By Suu Elen Manzano |Staff Writer|
Joining a club on campus can get you more connected.
Too often, students just come in for class and fail to get involved with campus activities, such as clubs.
For my first three years here I floated from class to class, focusing on trying to get the good grade.
I never stayed on campus much longer than the time it took for me to walk from class to the parking lot.
College is about making connections and boosting your resume, all things you can do by getting involved in a club on campus
“I regret not having been more involved on campus, I wish I would have joined a club and gotten to network and socialize,” said former student Juan Gonzalez
These past couple of years, five other brave individuals and I have decided to charter a club, the International Business Association (IBA).
The IBA strives to provide business students with opportunities to meet, interact and learn through events focused on International Business.
So far it’s been a challenge but the reward will be very valuable in the long run.
I’ve had the opportunity to meet five like-minded individuals within my same field of study who are sure to make great connections in my near future.
I have been able to interact more with various faculty members such as our club adviser and student alliance coordinator who guide and inspire us as individuals.
Yet clubs encompass more than academics, most of them host events and services for their community.
The Hispanic Scholarship Fund (HSF) is a club on campus dedicated to increasing the number of Hispanic college graduates.
“The HSF has helped me throughout college and has guided me to a path of success and has helped me outreach to the community more,” said student Josue Rodriguez.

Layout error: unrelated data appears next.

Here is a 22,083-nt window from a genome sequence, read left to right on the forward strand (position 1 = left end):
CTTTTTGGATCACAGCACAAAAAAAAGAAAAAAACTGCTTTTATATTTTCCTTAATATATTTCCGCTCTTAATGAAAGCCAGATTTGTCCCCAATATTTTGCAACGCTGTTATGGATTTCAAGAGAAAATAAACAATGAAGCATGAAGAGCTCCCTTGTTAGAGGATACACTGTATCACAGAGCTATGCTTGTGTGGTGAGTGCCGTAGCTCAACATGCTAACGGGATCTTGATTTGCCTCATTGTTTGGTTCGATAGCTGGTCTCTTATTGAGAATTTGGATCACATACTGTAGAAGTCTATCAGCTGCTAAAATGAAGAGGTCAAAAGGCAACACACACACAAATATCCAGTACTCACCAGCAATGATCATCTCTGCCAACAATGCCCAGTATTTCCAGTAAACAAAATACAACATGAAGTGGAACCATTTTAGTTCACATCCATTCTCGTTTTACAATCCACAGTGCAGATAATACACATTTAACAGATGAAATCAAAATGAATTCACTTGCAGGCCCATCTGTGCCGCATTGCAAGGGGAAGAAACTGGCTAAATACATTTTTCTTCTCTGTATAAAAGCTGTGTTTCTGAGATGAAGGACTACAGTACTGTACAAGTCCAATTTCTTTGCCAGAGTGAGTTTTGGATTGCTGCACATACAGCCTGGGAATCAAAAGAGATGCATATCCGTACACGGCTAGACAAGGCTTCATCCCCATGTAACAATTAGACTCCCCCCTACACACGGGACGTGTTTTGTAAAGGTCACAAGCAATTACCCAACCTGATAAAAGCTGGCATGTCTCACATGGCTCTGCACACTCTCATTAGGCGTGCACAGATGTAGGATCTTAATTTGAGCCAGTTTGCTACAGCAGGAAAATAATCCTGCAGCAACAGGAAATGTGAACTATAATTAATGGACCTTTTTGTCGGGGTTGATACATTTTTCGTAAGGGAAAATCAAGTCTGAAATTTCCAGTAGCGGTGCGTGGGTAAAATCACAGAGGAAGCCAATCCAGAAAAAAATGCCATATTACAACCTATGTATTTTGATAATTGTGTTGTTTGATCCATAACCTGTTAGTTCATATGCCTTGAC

He fully realizes that joining a club has its advantages both inside and outside of an academic setting.
Not all students feel they have the ability or time to join a school club.
This campus is often referred to as a commuter school.
This was part of the reason I did not participate or join any clubs during my first three years on campus.
I commuted to school only two days out of the week, and worked a full-time job.
I thought I couldn’t afford to spend more time at school especially if it meant driving out an extra day.
“I commute plus I work full time so I don’t have the extra time,” said student Kayla Snipes.
This isn’t an isolated case.
The thing is, most students commute here, most students work at or close to home and don’t see how they can squeeze more hours out of the day.
These days I work slightly less so I can spend more time on campus getting involved in clubs and attending events.
My attitude has changed.
I realize that the opportunities I get to meet and network with industry professionals is amazing.
It allows me to wedge my foot in the door of opportunity and hopefully a better chance at future employment.